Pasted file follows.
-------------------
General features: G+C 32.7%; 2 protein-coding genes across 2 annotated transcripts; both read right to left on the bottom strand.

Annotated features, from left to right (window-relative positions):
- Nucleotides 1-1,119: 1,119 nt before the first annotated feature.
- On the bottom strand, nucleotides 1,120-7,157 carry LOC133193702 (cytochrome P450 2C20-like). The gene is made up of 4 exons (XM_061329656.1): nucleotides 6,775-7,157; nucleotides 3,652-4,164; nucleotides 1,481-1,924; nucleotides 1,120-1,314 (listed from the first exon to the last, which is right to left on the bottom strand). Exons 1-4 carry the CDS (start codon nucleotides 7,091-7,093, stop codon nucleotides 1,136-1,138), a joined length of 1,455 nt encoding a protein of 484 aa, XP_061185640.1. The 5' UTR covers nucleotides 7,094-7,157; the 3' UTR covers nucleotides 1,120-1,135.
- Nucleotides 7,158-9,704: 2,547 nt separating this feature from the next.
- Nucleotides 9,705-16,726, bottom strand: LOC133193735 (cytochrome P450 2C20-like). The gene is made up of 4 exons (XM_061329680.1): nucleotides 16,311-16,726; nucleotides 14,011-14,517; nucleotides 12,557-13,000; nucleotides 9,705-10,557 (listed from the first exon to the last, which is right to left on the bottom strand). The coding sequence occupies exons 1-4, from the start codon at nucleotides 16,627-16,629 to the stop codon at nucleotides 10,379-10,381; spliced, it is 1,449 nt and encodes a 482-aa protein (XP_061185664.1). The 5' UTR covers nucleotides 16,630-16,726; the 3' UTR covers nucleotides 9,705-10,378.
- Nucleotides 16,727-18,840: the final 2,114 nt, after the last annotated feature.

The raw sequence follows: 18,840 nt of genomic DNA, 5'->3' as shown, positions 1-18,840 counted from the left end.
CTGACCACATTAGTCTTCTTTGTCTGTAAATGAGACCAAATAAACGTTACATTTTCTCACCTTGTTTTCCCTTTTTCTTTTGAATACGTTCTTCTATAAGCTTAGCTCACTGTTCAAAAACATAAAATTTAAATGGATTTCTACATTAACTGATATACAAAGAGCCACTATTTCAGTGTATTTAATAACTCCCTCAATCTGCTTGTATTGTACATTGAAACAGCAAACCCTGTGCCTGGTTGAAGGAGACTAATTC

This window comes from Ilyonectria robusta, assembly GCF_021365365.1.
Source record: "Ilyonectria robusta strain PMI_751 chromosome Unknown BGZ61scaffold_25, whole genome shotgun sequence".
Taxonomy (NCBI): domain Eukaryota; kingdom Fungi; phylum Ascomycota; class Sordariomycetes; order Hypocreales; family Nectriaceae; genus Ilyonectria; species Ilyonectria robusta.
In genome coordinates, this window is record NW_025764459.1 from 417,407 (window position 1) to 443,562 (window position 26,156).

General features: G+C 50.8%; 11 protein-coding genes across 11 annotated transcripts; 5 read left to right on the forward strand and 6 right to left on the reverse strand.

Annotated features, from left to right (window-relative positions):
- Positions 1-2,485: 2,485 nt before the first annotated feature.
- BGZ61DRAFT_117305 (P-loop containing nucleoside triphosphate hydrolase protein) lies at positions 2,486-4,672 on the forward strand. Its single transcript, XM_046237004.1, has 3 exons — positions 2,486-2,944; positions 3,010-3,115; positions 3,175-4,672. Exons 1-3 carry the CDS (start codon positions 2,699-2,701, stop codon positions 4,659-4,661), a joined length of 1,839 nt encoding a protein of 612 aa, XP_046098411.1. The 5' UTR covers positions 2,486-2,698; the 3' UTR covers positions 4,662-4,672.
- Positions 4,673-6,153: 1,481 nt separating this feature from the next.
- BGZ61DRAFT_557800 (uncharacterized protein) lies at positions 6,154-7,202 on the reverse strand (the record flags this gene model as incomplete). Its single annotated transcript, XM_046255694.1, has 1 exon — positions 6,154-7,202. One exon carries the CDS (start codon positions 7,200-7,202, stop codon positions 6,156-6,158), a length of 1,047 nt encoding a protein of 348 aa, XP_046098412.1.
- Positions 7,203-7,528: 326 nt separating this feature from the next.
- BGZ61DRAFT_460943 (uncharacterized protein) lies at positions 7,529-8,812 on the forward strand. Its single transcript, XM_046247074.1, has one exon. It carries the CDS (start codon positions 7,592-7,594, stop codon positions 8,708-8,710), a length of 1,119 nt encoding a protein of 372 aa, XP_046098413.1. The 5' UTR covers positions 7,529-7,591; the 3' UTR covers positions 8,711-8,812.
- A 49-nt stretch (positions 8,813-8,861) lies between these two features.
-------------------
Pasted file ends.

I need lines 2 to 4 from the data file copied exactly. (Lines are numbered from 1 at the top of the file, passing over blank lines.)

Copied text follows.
Annotated features, from left to right (window-relative positions):
- Nucleotides 1-1,119: 1,119 nt before the first annotated feature.
- On the bottom strand, nucleotides 1,120-7,157 carry LOC133193702 (cytochrome P450 2C20-like). The gene is made up of 4 exons (XM_061329656.1): nucleotides 6,775-7,157; nucleotides 3,652-4,164; nucleotides 1,481-1,924; nucleotides 1,120-1,314 (listed from the first exon to the last, which is right to left on the bottom strand). Exons 1-4 carry the CDS (start codon nucleotides 7,091-7,093, stop codon nucleotides 1,136-1,138), a joined length of 1,455 nt encoding a protein of 484 aa, XP_061185640.1. The 5' UTR covers nucleotides 7,094-7,157; the 3' UTR covers nucleotides 1,120-1,135.